Mitch Is Listing Agent: Share In Lower Seller’s Costs
Dual/Limited Agency… Against the Law in Most States
Mitch Feels it Unethical & Found Ways To Help Buyers Save In Lower Selling Fees!
Dual or Limited Agency is when the same REALTOR tries to represent both the Seller and the Buyer in the same transaction. Indiana is one of a few states that still allows Limited or Dual Agency. The law requires Buyers AND Sellers to sign a document acknowledging that both parties are agreeing to Limited Agency but that document does not typically reflect or explain any negatives associated with being in a limited Agency transaction.
With Keller Williams Realty Indianapolis Buyers and Sellers will be required to sign or acknowledge receiving several documents predominately focused on Limited or Dual Agency. Additionally you will see several other places that limited or dual agency is discussed including in 2014 a “check box” on every Metropolitan Board of REALTORs Purchase Agreement. This CYA is all there in an effort to eliminate law suits. In fact one of the most common reasons for law suits, related to the sale or purchase of a property, is that one party feels that the Limited or Dual Agent inappropriately advocated or represented the other party’s interests.
The conflicts when this happens are numerous. As a buyer your goal is obtain the best price and terms while the Seller’s goals are typically to get the highest price. Usually the only person who “wins” in Dual/Limited agency is the Realtor who receives the commission from both sides of the transaction. Since commission fees are most often paid by the Seller that means Sellers factor these fees in to the the amount they are wanting to get for the property.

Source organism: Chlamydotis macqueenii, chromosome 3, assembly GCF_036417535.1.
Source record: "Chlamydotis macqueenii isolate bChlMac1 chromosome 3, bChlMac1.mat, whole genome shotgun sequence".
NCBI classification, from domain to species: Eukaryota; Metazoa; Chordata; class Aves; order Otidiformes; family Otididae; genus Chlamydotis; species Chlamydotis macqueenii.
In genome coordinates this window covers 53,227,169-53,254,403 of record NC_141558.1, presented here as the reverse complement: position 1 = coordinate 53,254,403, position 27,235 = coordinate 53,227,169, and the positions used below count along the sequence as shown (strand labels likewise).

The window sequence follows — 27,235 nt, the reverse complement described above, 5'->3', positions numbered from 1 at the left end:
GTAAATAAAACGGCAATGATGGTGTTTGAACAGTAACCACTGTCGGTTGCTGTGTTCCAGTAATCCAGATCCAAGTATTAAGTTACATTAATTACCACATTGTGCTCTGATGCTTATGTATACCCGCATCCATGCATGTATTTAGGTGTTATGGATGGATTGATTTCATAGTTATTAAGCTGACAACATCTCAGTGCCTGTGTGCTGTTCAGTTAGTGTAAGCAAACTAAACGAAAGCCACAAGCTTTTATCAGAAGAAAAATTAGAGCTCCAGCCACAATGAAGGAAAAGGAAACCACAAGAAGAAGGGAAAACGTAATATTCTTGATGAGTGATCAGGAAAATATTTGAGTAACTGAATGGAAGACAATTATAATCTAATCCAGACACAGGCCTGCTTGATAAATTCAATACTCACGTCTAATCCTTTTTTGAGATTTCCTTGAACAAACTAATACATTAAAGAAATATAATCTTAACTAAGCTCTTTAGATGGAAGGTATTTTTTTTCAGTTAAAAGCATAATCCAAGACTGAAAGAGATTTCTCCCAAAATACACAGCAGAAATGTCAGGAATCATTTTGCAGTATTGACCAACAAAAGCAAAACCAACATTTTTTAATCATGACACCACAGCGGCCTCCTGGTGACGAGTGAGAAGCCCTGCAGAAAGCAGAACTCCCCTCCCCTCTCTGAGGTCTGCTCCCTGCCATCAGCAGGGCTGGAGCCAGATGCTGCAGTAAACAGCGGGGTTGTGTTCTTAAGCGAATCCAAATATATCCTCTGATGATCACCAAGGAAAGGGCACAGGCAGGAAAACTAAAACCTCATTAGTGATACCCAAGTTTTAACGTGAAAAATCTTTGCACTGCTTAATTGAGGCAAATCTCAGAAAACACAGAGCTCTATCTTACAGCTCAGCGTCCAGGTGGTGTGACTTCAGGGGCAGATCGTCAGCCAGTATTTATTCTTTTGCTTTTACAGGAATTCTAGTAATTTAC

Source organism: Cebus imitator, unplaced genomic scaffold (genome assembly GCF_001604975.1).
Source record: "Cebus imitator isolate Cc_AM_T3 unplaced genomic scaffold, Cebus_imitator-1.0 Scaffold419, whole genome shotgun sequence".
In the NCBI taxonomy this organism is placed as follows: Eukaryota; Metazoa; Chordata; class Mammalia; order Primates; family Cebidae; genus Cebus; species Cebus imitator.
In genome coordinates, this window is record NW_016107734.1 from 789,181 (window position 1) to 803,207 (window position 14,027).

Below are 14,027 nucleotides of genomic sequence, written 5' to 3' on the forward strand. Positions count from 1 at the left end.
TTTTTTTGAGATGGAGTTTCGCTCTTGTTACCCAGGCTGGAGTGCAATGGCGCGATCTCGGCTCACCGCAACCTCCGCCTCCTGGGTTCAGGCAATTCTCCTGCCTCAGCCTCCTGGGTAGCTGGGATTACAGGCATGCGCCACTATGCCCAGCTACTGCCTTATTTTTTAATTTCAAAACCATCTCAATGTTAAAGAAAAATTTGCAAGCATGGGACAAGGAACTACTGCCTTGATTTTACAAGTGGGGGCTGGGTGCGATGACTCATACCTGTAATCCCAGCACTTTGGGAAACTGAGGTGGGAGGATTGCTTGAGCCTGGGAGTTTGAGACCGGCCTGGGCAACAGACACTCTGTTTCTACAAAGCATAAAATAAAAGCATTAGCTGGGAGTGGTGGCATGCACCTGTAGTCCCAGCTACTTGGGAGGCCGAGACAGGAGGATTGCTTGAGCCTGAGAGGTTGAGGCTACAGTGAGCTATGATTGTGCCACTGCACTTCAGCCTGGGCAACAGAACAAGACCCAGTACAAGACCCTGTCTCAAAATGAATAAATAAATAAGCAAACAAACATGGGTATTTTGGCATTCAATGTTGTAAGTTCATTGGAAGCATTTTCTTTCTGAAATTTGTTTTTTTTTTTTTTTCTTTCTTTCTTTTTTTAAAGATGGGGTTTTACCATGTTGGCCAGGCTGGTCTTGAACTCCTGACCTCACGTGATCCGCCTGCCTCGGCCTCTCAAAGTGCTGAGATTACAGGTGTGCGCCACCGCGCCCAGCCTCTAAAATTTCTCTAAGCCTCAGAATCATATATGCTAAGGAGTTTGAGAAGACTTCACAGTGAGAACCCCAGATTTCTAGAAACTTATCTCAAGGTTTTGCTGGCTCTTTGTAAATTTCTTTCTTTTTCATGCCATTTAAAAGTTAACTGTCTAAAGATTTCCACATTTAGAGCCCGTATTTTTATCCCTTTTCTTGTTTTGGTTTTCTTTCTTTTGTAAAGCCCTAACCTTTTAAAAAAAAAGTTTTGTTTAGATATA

Check out Tab 3 ‘Options To Share In Lower Fees’ to learn about ways you can save on fees
Do anything that could be perceived as representing the interests of ONLY the Seller or the Buyer. A few examples of things a Listing Agent can’t legally do as a Dual/Limited Agent include:
- Suggest how you should counter a Seller’s offer or counter offer
- Propose writing a Purchase Agreement or Inspection Response that favor’s your interests as the Buyer
- Share any information with you they have learned about the Seller that might interest you or reflect the Seller is willing to sell their place for less or share information about the Seller that might make you want to change an offer.
- Share with you that Inspection items, requested by you as the Buyer, that the Seller is unwilling or unable to do that would otherwise be usual and customary.
- Advise you which items within an Inspection Response you should agree to address vs reject.
Check out Tab 3 ‘Options That Lower Fees’ to learn about ways you can share In any savings the Sellers have in fees.